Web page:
Just as it’s odd to see movies I originally saw in theaters cropping up on AMC and Turner Classic Movies, it’s equally strange to find large collected editions of comic books I read and collected as a kid turning up on the shelves of my library or book store.
Case in point–“Web of Spider-Man,” a comic that I not only purchased issue number one many, many moons ago but one I had to scour the shelves of my local store to find.
The issue is a pretty pivotal one in recent Spidey-lore, featuring the return of the black costume and Spidey’s eventual defeat of it using the sound waves from the bell tower. What most of the adaptations since that time omit is a rather pedestrian subplot and battle with the Vulturions, a group of criminals who have stolen the Vulture’s flying tech and are now terrorizing New York City. While the black costume disappears after issue one (at least the alien symbiote version does), the Vulterions hang around for an issue or two. This collection of the first eighteen issues of the comic plus one cross-over issue of “Amazing Spider-Man” and two extended annuals also features such classic Spidey adversaries as Doc Ock, the Vulture and the Kingpin as well as a few newly invented friends and foes, many of whom are largely forgettable once you’ve jumped to the next issue.
Taking the chance to re-read this early run of “Web” reminds me that sometimes we shouldn’t revisit the things we loved in our younger days. They may not hold up to the memories we have of them. That’s the case with “Web of Spider-Man.” Part of the blame could be a revolving door at writer and artist, leading to an inconsistent feel to this twenty or so issue run. And part of it could be that it was at a time when there was a glut of Spider-Man comics on the market and creatively Marvel didn’t have the juice to sustain them all.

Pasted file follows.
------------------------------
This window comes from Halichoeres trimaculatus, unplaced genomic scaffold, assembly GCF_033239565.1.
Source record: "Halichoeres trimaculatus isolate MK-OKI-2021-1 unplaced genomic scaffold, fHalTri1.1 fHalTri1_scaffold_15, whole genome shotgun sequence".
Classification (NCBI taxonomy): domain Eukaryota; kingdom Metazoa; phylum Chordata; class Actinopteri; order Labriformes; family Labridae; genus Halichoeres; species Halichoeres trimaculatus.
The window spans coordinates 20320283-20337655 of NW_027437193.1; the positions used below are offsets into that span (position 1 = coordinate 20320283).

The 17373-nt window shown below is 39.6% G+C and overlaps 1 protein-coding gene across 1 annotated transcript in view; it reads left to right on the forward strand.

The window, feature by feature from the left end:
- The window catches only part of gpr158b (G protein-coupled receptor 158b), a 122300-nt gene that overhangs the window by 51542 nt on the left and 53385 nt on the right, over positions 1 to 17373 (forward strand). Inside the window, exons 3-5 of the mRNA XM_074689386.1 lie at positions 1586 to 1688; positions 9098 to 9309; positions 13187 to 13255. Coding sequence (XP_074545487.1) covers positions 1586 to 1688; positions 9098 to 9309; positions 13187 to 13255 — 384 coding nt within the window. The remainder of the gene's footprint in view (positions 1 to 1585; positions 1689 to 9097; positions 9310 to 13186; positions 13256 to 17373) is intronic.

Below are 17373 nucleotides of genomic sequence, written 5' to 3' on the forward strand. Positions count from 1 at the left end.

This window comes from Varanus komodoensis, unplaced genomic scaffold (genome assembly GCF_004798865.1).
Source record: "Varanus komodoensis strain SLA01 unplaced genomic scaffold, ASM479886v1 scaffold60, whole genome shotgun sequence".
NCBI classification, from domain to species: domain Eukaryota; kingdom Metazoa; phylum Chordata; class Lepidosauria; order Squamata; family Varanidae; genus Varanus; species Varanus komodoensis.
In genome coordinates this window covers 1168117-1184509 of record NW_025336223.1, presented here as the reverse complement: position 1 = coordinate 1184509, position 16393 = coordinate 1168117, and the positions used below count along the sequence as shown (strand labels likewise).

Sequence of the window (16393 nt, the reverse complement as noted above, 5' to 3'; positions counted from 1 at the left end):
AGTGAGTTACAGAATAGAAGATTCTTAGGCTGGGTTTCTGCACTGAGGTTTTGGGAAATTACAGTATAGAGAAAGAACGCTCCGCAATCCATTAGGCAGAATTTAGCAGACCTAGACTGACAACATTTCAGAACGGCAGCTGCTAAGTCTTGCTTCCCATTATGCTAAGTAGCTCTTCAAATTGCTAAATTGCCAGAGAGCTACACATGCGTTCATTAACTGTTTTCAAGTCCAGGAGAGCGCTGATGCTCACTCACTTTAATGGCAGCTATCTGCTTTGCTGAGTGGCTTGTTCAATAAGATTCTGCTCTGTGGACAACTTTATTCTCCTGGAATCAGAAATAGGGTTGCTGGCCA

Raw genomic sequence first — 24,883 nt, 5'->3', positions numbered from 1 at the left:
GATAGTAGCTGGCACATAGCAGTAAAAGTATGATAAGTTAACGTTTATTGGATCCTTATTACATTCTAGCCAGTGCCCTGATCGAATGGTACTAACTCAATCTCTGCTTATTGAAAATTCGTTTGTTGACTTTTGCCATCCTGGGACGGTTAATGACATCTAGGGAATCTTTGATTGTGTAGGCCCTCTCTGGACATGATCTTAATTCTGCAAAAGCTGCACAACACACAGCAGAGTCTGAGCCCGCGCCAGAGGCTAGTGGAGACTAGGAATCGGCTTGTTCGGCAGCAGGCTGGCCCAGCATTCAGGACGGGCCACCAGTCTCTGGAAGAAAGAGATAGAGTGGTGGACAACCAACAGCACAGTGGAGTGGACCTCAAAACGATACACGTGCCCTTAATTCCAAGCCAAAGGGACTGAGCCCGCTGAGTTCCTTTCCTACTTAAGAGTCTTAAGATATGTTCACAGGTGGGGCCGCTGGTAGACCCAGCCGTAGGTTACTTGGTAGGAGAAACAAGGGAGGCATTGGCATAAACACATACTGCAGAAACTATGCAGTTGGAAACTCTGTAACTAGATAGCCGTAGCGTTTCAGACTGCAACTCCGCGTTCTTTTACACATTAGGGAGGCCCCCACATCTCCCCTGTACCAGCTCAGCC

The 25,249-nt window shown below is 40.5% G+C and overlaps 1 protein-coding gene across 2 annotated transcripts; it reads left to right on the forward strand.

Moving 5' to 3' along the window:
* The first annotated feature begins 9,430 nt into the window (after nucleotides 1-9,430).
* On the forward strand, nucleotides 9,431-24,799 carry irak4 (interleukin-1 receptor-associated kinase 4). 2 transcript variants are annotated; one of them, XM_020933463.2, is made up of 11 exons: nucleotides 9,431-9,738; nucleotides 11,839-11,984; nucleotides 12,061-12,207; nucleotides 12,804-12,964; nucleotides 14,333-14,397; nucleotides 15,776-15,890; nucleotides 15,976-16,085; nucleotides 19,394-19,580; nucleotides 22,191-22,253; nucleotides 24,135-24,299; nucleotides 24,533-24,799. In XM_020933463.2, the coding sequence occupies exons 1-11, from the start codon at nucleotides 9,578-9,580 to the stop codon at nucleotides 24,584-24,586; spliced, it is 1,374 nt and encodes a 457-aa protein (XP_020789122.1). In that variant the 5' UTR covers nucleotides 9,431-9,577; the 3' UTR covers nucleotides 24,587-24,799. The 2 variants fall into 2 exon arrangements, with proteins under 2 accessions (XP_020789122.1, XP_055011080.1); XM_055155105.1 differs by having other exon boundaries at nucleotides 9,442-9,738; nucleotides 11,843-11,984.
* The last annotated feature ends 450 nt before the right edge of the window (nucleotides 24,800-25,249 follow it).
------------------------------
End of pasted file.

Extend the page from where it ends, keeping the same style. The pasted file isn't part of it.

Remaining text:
That doesn’t mean there aren’t a few gems in here. As I said before the first issue is fairly pivotal and the last issue collected here gives us some hints of things to come. The best stories are one-offs written by all-around great writer Peter David, one of which involves the Hulk and Spidey’s subconscious. However, there were a lot of stories I found myself skimming through as this “essential” collection moved along. This is especially the case in the two “Secret Wars 2” stories included here about the Beyonder turning a building to gold and Spidey having to rescue those inside. This reminded me of why I began to weary of comics at this point in my reading and collecting career–too many tie-ins that weren’t creatively justified and seemed more like a cash grab than something being done for story telling reasons.
This collection left me yearning to revisit some of the early days of Stan Lee and Steve Ditko when the stories were all relatively self-contained. I may have to dust off those collections and give them a try.